But now let us consider some subsidiary questions.
1. IS THE OLD TESTAMENT, WHICH INCIDENTALLY CONTAINS THE PSALMS,
RESTRICTIVE IN MUSICAL OCCASIONS OF WORSHIP,
TO THESE PSALMS ?
Let us take I Chronicles 25:1ff.. Here we find that King David, himself a Psalmist of the most expansive, made certain provisions for music. What were these?
SOME of the sons of Asaph, and of Jeduthun, were to PROPHESY with harps, stringed instruments, and cymbals. Many are then listed by name. Jeduthun in particular is named as one "who prophesied with a harp to give thanks and to praise the Lord."
Now are we to ASSUME that these 288 souls who STATEDLY prophesied in music, and who are NOT named in the Psalms to that number or to anything remotely resembling it, prophesied ONLY by repeating what others who ARE recorded in the Psalms, set forth ? Or that they did NOT prophesy, but were some type of spiritual stenographers ?
THAT, without question, is not what the Old Testament EVER indicates as the meaning of prophesying. The term CANNOT be so limited to such a concept without ADDING to the word of God, not to mention subverting the plain meaning. These 288 had a task with musical instruments (incidentally authorised for worship in terms of godly reverence and suitable praise, as you would expect in view of Psalm 150): it was to prophesy. IF we ASSUME restrictions not stated, WE are writing the word of God, instead of God, a policy which is not within the ambit of this discussion, or any wise one.
If we ASSUME NOTHING, then the word 'prophesy' is used of 288 persons in the domain of music, many of whom do not have their words in the scripture. You often find this in other respects, as when the Book of Jasher is mentioned, though it is not at all apparent in the Bible. GOD is NOT required to put into HIS MANDATE TO THE HUMAN RACE, HIS COVENANTAL expression, what man requires. He puts there what He chooses for His own purposes. Much said in HIS name is NOT there. It did not become the chosen vehicle of universal application conserved for the purpose by God. Let us let God be God; not least because we are infinitely unsuited to the task, but also because He IS! an excellent reason.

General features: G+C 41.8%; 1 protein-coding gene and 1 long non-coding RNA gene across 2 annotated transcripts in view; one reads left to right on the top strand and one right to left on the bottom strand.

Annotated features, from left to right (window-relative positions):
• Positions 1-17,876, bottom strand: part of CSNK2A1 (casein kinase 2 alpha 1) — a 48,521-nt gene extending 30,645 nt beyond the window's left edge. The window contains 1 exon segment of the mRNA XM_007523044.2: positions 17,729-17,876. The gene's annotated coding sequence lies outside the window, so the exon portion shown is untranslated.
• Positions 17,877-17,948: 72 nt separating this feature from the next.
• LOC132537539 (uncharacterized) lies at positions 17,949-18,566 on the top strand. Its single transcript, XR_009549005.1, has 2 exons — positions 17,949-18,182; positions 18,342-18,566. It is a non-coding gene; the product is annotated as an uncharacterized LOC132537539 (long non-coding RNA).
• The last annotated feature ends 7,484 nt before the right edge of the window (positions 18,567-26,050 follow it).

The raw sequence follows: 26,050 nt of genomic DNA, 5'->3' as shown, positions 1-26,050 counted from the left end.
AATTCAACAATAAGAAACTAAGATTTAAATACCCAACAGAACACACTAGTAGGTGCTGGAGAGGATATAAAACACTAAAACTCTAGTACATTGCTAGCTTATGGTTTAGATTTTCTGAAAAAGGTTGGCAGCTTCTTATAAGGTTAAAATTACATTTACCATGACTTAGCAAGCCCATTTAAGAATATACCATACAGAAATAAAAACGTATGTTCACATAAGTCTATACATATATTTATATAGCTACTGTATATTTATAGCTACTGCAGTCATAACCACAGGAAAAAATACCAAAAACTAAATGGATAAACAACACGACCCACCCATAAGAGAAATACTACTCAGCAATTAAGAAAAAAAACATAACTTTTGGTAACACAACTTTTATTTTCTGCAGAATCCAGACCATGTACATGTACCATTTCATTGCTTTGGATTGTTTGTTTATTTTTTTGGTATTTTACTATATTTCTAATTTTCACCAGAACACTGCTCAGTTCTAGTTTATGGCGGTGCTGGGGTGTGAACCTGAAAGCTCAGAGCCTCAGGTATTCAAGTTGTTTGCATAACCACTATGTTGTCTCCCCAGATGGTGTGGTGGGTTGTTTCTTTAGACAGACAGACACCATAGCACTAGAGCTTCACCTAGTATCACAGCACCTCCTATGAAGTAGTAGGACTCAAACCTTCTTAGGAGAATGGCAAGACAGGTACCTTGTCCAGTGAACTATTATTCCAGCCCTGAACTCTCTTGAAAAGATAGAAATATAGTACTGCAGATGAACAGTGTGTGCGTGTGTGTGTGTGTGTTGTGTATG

Hence, at once, it is apparent that there was no limit in the Old Testament, where the Psalms are found, to Psalms for worshipful music. On the contrary, MORE is AUTHORISED by the most extensive Psalmist of all time, to be sung before the Lord. If he to whom it was given so ordained, who are we to limit him! God has spoken in this word; let us simply notice and follow.
2. Does the New Testament however INSTITUTE
A LIMIT TO PSALMS IN WORSHIPFUL MUSIC,
IN CHURCH ?
Here let us consider the word of God in I Corinthians 14:9-15. This shows us that there were many practices of speaking (lalew)which occurred in the phenomenon of 'tongues' (see Questions and Answers 8). One of these related to singing with the spirit, but not with the mind; another to praying with the spirit, but not with the understanding. Contrariwise, Paul invites them to sing with the spirit but ALSO with the understanding. This particular form of utterance, singing, is therefore subject to edification rules, and these are pervasive and unexceptionable (I Corinthians14:8,17,26). If you have a psalm or an utterance, it must be interpreted.
It follows that some psalms could be in tongues. If these had to be those of the 150 in the Old Testament, then we have a strange phenomenon indeed. It would mean this: someone who put into a tongues format, a psalm. A well known and classical scripture would be misquoted in a garrulous formula which did not include the criterion of comprehensibility. It would appear nonsense, being imported from the Bible. It would then HAVE TO BE interpreted back into the psalm form, for if the miraculous gift of interpretation from the Lord enabled anything, it could not be other than truth. Contrary views constitute blasphemy.
God would then be conceived of as follows: He would scramble a psalm in someone's mind, then unscramble it like a decoding expert, with this - that not to elude an enemy, but to help friends He would do this!
With such a view, an intrusive conception of the Almighty to say no more, we have this additional feature. IT IS NOT STATED THAT THIS OCCURRED. To found a doctrine on that ASSUMPTION*1 is to add to the Bible, something with extreme severity, yes and most justified, forbidden. Since we CANNOT do this, we MUST NOT act on it to found a doctrine. Hence the psalms in view may or may not have been scriptural, presumably not; but whether this be so or not, they are left OPEN in the Bible as to their source, and to attribute that source where the Bible does not is inadmissible. It is not interpretation but eisegesis, illicit entry into the mind of God by the mind of man, when the latter is ostensibly interpreting the mind of God. Vocabulary shows nothing to the point here, for it is not for us to say what form or format the Lord may have chosen in his spiritual gift operation scene.